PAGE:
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I first came across this beautiful sight several days ago on my way home from work and today, armed with a camera, stopped by. In spite of traffic on the busy flyover, these seagulls on the railing and several hundred in the water below seemed to enjoy the sun, perhaps as a last adieu before departing Bahrain’s shores at the end of the winter.
Strange are the ways of nature, indeed. Or why else would these majestic birds come to Bahrain in their hundreds of thousands every winter, escaping from the extremely cold weather in Northern Europe.
And why now, when the sun is getting really hot and temperatures already touching 30 degrees C, they are not only still here, they seem basking in the desert heat!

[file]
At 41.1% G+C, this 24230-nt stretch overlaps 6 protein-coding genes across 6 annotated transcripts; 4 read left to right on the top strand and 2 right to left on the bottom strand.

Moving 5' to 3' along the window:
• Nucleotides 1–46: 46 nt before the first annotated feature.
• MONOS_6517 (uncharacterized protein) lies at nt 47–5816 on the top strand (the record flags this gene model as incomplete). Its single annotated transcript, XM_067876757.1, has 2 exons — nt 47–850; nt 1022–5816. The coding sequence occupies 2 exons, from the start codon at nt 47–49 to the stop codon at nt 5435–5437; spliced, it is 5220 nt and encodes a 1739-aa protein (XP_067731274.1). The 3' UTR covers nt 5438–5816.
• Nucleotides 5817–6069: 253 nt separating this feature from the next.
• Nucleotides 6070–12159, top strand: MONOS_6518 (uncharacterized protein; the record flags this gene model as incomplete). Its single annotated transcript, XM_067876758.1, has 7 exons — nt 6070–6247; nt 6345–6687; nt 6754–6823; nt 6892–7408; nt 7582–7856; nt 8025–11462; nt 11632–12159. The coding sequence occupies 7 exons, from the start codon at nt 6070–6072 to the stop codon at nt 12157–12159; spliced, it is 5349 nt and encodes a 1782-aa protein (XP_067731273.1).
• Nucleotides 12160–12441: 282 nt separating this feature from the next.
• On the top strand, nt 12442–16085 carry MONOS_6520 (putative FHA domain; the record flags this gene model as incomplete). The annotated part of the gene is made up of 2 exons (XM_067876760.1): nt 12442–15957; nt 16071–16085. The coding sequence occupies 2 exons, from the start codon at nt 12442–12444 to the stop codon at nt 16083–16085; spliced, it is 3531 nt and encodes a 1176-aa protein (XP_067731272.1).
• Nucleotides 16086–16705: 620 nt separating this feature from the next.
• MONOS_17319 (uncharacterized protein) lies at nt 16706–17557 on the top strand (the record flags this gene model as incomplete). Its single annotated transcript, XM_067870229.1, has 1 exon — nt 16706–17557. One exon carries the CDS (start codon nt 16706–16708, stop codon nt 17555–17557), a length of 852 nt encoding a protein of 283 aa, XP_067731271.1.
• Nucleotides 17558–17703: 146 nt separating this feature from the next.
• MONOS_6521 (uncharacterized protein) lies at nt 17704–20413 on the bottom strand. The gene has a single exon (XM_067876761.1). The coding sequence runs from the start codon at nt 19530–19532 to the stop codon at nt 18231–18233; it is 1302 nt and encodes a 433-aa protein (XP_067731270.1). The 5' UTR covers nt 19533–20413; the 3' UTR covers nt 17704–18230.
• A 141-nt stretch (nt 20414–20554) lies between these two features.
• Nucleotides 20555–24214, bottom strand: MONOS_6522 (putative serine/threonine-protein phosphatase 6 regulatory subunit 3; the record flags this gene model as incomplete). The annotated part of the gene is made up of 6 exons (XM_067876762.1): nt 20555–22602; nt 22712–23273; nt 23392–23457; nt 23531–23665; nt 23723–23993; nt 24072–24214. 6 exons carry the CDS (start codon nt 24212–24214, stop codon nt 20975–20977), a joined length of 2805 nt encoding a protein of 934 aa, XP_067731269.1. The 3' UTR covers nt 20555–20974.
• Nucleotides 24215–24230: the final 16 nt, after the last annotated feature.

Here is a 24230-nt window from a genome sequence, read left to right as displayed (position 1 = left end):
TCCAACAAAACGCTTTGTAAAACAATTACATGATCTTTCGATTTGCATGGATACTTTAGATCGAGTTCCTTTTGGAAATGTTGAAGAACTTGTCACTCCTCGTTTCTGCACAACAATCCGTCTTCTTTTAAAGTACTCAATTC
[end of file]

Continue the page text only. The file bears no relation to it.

Bahrain, according to experts, has long been known as a pit stop for flocks of migrating birds, but until recently there was little scientific evidence to prove where they came from or where they were going.
However, that changed in 2005 when Bahrain National History Society president Dr Brendan Kavanagh decided to launch the country’s first programme designed to track their movements.
Now, years later, he and his fellow enthusiasts have managed to catch and “ring” birds of 130 different species – in the process giving a unique insight into the lives of birds passing through Bahrain.
This has enabled them gain a lot of knowledge of bird movement, mortality and survival over many years. They say the migration routes from Northern Europe, through the Mediterranean and down the western side of Africa to Southern Africa, have now been mapped out piece by piece thanks to bird ringing.